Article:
The Telegraph was soft-soaping its readers’ aesthetic sensibilities. Try the really detergent stuff from The Arts Desk, which has complained that the immorality of recent Russian (Soviet) history is just too great to justify stopping in admiration of any beauty from the time. Here’s the bakery again: “There is never, at any point, any question of the aesthetic value of what is on show. That is peerless. But when one looks at photographs of mass-production bakeries, and reads the captions stating that in the 1930s these were created to feed the workers, without any mention of the tens of millions of fellow workers who were being starved to death by the very same state that was building these model factories, well, one would wish for more editorial comment from the exhibition’s curators.” The Arts Desk.

Moscow commentary has been timid and sparse. Just two notices were published of the exhibition at its opening – one in Izvestia and one in Itar-Tass. Then it was left up to one of the non-Russian curators of the show, Mary Anne Stevens, to explain away all the internecine fighting between architects, individual artists, studios and collectives over big-money commissions and contracts they thought the Soviet state budget should hand over. Don’t blame the lobbying, money-grubbing, stab-in-the-back abstractionists and suprematists, the curator said on Radio Svoboda – blame Stalin instead for his taste in figurative representation.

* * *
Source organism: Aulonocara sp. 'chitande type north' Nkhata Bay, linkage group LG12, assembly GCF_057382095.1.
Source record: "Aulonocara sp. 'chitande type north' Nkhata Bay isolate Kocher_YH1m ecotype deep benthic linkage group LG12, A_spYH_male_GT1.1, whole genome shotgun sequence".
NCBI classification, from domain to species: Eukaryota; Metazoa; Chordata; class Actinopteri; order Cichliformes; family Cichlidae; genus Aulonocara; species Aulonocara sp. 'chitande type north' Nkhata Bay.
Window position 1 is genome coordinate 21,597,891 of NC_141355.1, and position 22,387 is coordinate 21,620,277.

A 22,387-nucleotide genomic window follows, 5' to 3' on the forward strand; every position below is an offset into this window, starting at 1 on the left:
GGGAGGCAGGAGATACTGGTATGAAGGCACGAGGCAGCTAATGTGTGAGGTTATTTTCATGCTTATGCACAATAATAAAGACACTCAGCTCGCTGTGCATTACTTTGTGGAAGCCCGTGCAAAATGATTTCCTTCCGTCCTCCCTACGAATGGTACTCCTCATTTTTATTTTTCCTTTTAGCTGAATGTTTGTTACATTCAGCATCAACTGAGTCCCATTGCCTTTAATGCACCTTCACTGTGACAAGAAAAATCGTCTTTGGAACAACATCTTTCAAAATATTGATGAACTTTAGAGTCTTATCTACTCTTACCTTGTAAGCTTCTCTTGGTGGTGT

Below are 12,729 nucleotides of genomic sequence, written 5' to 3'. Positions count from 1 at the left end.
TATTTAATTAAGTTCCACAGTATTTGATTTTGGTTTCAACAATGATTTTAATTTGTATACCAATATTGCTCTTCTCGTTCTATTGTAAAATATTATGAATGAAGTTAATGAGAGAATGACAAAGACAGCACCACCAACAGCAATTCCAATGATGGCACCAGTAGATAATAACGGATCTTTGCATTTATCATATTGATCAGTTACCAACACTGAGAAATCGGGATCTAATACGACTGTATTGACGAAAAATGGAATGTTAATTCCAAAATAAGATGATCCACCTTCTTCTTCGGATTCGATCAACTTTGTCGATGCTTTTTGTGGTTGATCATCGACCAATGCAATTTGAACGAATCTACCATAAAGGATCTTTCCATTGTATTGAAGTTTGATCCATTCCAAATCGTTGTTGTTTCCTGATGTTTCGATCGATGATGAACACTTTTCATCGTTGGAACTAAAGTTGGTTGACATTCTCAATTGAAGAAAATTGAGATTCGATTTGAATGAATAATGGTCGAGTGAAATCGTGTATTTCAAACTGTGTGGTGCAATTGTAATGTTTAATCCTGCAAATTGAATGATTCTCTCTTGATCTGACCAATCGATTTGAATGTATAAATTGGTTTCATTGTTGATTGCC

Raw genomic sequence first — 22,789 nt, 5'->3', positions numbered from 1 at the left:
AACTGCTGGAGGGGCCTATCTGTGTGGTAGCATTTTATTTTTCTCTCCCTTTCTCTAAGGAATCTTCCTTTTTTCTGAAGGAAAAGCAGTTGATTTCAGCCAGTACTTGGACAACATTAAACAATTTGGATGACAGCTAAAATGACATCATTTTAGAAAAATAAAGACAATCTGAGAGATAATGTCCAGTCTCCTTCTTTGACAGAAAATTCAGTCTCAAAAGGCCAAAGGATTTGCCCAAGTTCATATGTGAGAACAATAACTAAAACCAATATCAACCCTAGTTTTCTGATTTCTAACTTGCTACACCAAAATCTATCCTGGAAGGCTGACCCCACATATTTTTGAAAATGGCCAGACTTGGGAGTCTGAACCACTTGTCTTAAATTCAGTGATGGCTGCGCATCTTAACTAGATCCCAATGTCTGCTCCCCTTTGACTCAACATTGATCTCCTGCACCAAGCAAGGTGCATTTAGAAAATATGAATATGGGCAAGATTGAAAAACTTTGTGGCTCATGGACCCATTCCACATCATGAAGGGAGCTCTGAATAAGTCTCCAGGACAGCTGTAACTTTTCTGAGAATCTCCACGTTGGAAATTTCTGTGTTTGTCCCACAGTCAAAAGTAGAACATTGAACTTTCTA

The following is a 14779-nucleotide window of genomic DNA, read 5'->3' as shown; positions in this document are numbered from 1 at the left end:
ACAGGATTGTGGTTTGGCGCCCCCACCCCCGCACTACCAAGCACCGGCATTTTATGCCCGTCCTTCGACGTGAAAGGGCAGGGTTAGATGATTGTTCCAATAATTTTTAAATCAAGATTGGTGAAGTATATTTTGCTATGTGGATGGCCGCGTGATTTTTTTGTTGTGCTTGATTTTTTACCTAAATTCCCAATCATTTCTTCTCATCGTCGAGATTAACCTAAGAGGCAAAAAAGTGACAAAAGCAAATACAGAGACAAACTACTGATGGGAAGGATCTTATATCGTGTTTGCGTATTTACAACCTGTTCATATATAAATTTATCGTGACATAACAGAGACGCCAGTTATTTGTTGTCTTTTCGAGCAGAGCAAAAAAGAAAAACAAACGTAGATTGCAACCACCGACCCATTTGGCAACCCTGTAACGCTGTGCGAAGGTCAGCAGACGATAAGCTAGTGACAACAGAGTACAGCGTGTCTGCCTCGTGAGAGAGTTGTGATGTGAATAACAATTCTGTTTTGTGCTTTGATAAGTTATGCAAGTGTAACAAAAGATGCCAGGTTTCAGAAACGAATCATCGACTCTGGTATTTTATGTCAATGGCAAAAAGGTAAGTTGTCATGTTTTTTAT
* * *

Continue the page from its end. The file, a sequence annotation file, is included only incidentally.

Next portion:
The show reveals some Russian names and works long buried under prejudice or ill-education. Take Gustav Klutsis, for example, forgotten inventor of the Moscow street kiosk to sell something more than booze and smokes. Klutsis, a Latvian, had fought for the revolution in the Latvian Red Rifle regiment. He then decided to study art in Moscow. Think about that – because he didn’t last long, and left little trace in the city today; Klutsis died in 1938 at age 43. Among his designs illustrated in the London show are ten for kiosks, rostra, public displays. Now that we accept how much City Hall corruption was behind the appearance of the kiosks in 1991, what revolutionary impulse, futurist retro, would be required to put Klutsis kiosks on the streets today?